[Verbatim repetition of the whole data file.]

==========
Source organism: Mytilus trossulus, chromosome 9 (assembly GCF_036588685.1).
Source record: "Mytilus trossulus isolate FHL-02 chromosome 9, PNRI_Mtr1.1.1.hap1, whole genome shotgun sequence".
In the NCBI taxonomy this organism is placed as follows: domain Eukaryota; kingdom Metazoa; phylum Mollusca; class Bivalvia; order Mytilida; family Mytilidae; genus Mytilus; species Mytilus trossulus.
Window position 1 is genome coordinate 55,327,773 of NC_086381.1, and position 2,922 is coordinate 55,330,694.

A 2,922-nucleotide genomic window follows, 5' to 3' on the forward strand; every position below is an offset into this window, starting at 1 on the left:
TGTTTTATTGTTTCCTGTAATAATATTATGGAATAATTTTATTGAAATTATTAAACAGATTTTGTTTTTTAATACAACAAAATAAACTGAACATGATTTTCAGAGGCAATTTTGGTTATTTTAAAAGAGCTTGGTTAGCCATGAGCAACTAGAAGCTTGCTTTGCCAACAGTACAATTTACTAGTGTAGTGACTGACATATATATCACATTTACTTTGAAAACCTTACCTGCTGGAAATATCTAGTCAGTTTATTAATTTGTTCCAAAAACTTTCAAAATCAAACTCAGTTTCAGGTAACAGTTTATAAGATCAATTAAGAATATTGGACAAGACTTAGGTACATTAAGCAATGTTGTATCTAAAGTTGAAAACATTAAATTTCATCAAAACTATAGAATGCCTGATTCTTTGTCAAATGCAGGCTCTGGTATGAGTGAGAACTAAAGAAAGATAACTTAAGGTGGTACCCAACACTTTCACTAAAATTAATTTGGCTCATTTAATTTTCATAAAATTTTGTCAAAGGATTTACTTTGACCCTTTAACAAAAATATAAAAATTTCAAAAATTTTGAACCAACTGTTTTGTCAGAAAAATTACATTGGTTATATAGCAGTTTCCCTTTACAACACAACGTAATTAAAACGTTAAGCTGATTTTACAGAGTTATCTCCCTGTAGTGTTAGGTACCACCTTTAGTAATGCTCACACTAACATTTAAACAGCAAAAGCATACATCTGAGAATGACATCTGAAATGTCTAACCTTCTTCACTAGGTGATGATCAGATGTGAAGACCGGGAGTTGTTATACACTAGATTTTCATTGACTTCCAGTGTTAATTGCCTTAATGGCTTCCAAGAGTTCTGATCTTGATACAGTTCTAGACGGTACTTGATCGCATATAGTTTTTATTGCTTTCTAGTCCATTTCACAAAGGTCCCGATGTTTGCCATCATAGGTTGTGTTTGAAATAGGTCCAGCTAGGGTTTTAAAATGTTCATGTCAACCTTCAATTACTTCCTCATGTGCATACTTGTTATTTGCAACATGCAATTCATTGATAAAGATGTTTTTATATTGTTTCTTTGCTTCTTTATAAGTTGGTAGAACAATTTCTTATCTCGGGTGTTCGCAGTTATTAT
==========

Source organism: Mytilus trossulus, chromosome 9 (assembly GCF_036588685.1).
Source record: "Mytilus trossulus isolate FHL-02 chromosome 9, PNRI_Mtr1.1.1.hap1, whole genome shotgun sequence".
In the NCBI taxonomy this organism is placed as follows: domain Eukaryota; kingdom Metazoa; phylum Mollusca; class Bivalvia; order Mytilida; family Mytilidae; genus Mytilus; species Mytilus trossulus.
Window position 1 is genome coordinate 55,327,773 of NC_086381.1, and position 2,922 is coordinate 55,330,694.

A 2,922-nucleotide genomic window follows, 5' to 3' on the forward strand; every position below is an offset into this window, starting at 1 on the left:
TGTTTTATTGTTTCCTGTAATAATATTATGGAATAATTTTATTGAAATTATTAAACAGATTTTGTTTTTTAATACAACAAAATAAACTGAACATGATTTTCAGAGGCAATTTTGGTTATTTTAAAAGAGCTTGGTTAGCCATGAGCAACTAGAAGCTTGCTTTGCCAACAGTACAATTTACTAGTGTAGTGACTGACATATATATCACATTTACTTTGAAAACCTTACCTGCTGGAAATATCTAGTCAGTTTATTAATTTGTTCCAAAAACTTTCAAAATCAAACTCAGTTTCAGGTAACAGTTTATAAGATCAATTAAGAATATTGGACAAGACTTAGGTACATTAAGCAATGTTGTATCTAAAGTTGAAAACATTAAATTTCATCAAAACTATAGAATGCCTGATTCTTTGTCAAATGCAGGCTCTGGTATGAGTGAGAACTAAAGAAAGATAACTTAAGGTGGTACCCAACACTTTCACTAAAATTAATTTGGCTCATTTAATTTTCATAAAATTTTGTCAAAGGATTTACTTTGACCCTTTAACAAAAATATAAAAATTTCAAAAATTTTGAACCAACTGTTTTGTCAGAAAAATTACATTGGTTATATAGCAGTTTCCCTTTACAACACAACGTAATTAAAACGTTAAGCTGATTTTACAGAGTTATCTCCCTGTAGTGTTAGGTACCACCTTTAGTAATGCTCACACTAACATTTAAACAGCAAAAGCATACATCTGAGAATGACATCTGAAATGTCTAACCTTCTTCACTAGGTGATGATCAGATGTGAAGACCGGGAGTTGTTATACACTAGATTTTCATTGACTTCCAGTGTTAATTGCCTTAATGGCTTCCAAGAGTTCTGATCTTGATACAGTTCTAGACGGTACTTGATCGCATATAGTTTTTATTGCTTTCTAGTCCATTTCACAAAGGTCCCGATGTTTGCCATCATAGGTTGTGTTTGAAATAGGTCCAGCTAGGGTTTTAAAATGTTCATGTCAACCTTCAATTACTTCCTCATGTGCATACTTGTTATTTGCAACATGCAATTCATTGATAAAGATGTTTTTATATTGTTTCTTTGCTTCTTTATAAGTTGGTAGAACAATTTCTTATCTCGGGTGTTCGCAGTTATTAT